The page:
Author Name: Theresa Linden
Contributions to Image and Likeness: “Full Reversal,” “Made for Love”
Bio: Theresa Linden is the author of the Chasing Liberty dystopian trilogy and a series of Catholic teen fiction. Raised in a military family, she developed a strong patriotism and a sense of adventure. Her Catholic faith inspires the belief that there is no greater adventure than the reality we can’t see, the spiritual side of life. A member of the Catholic Writers Guild and the International Writers Association, Theresa also holds a Catechetical Diploma from the Catholic Distance University. She lives in northeast Ohio with her husband, their three adopted boys, and their dog Rudy. Find Theresa on Pinterest, Facebook, Twitter, YouTube, and Amazon.
About “Full Reversal” and “Made for Love”
How did you find yourself inspired to write these pieces?
Pope Saint John Paul II has become one of my favorite saints, in part, due to his amazing way with words. His teaching on the Theology of the Body is incredibly deep and rich, and I believe it has the power to change the heart and mind of a person and even entire cultures. When I learned that Full Quiver Publishing intended to create an anthology of short fiction and poetry reflecting this teaching, story ideas came to my mind. There are so many directions a writer can take using this theology, but I wanted to address topics that are difficult for many in today’s culture to accept.
What drew you to writing about Theology of the Body in this way?
I wrote “Full Reversal” setting it in the future and using characters from my dystopian trilogy because I think it’s important to consider the future ramifications of today’s choices and ideologies. When a society allows practices that are contrary to the moral law, separating love from life and viewing sex as only for pleasure, it affects the way individuals see one another. There are also long-term effects to the individual and to society as a whole. A dystopian story is a great way to show this and to demonstrate the benefit of cooperating with God’s beautiful plan for men and women, love and life.
Theology of the Body is for everyone, including those weighed down by great temptations. “Made for Love” addresses the call to love for those who struggle with same-sex attraction. We don’t help a person when we deny the sinfulness of actions. Rather, we keep the sinner from repentance, joy, and the pursuit of holiness to which everyone is called. I wrote this story from a priest’s point of view, in part, to draw attention to the need for bishops, priests, and spiritual directors to speak the truth with charity and clarity. No matter the cross we carry or the temptations we face, the truth is written in our hearts and in our bodies, and we are all made for true love.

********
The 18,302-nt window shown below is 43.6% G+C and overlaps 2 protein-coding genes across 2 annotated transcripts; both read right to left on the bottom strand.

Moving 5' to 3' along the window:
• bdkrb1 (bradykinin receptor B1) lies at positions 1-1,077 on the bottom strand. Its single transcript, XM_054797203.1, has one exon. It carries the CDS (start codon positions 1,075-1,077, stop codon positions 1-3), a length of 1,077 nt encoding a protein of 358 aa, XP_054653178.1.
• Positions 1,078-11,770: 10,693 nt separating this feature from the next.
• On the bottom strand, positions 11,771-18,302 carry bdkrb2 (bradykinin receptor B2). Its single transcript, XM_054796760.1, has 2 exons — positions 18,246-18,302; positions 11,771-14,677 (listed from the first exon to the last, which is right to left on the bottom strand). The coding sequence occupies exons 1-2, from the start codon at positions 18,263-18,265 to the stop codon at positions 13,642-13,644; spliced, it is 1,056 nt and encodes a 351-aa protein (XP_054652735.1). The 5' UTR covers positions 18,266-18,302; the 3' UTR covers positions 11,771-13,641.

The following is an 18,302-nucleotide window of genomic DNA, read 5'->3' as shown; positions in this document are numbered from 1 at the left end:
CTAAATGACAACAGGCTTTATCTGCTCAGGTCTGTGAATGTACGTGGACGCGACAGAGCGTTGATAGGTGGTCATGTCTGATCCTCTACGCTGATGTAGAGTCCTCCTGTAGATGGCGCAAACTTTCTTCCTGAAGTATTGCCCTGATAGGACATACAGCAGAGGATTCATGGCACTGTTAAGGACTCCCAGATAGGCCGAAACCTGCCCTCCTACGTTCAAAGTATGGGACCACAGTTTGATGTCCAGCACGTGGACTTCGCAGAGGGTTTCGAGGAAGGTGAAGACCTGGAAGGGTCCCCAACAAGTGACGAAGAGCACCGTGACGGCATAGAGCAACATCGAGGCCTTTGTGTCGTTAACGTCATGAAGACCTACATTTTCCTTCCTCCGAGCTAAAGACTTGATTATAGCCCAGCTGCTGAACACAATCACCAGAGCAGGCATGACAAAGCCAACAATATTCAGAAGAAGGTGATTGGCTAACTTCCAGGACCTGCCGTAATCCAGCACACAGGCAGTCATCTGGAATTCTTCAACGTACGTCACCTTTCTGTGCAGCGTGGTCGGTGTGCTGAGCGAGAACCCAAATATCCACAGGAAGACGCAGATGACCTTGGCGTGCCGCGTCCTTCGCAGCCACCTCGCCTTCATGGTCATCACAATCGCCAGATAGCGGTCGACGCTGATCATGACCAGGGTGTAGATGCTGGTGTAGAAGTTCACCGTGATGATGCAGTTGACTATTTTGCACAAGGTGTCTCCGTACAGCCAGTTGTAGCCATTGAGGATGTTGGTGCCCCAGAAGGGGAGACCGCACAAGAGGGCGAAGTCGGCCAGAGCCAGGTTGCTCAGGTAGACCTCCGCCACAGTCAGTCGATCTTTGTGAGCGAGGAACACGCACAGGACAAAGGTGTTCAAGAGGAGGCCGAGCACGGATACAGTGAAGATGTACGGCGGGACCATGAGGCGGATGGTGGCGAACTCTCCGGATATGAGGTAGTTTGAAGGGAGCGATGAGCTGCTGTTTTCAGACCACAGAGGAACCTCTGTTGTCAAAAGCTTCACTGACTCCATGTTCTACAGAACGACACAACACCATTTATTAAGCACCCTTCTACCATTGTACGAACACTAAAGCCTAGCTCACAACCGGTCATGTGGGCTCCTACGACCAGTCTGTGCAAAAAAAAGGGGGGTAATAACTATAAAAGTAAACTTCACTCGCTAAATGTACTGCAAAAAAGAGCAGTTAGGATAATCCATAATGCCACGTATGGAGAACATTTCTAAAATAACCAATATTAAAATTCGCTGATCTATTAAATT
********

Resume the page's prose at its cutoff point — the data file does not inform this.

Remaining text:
There is a lot of nonfiction out there on TOB, but the amount of fiction and poetry on the subject is certainly on the rise. What is it, do you think, about fiction and poetry that lend themselves to illustrating the tenets of the Theology of the Body?
While nonfiction often uses arguments and evidence, fiction has the power to transport the reader into someone else’s life for a while. A story with characters that have strengths, weaknesses, and challenges that people can identify with, along with the message of truth weaved into the plot, has the potential to reach into a reader’s heart and help them to see something new. The Theology of the Body is not merely a dry teaching to be understood but something we each live. What better way to illustrate this than with characters living it out, growing in their understanding through failures and triumphs?
Some TOB stories and poems can be evangelization tools, and some can be messages of encouragement to those of us doing the evangelizing. Which do you think yours are, and why do you think that’s valuable to its audience?
My stories are meant to be tools of evangelization. Today’s culture presents a false view of love, compassion, and sexuality, making the Theology of the Body all the more necessary. While most Catholics may know the moral teachings of the church, polls show the majority of them do not agree with the Church on issues such as homosexuality, contraception, and sterilization. Sadly, most of us hear nothing on these subjects in Sunday homilies. So I hope that my stories, and the others in this anthology, will bring parts of this teaching to life for our readers.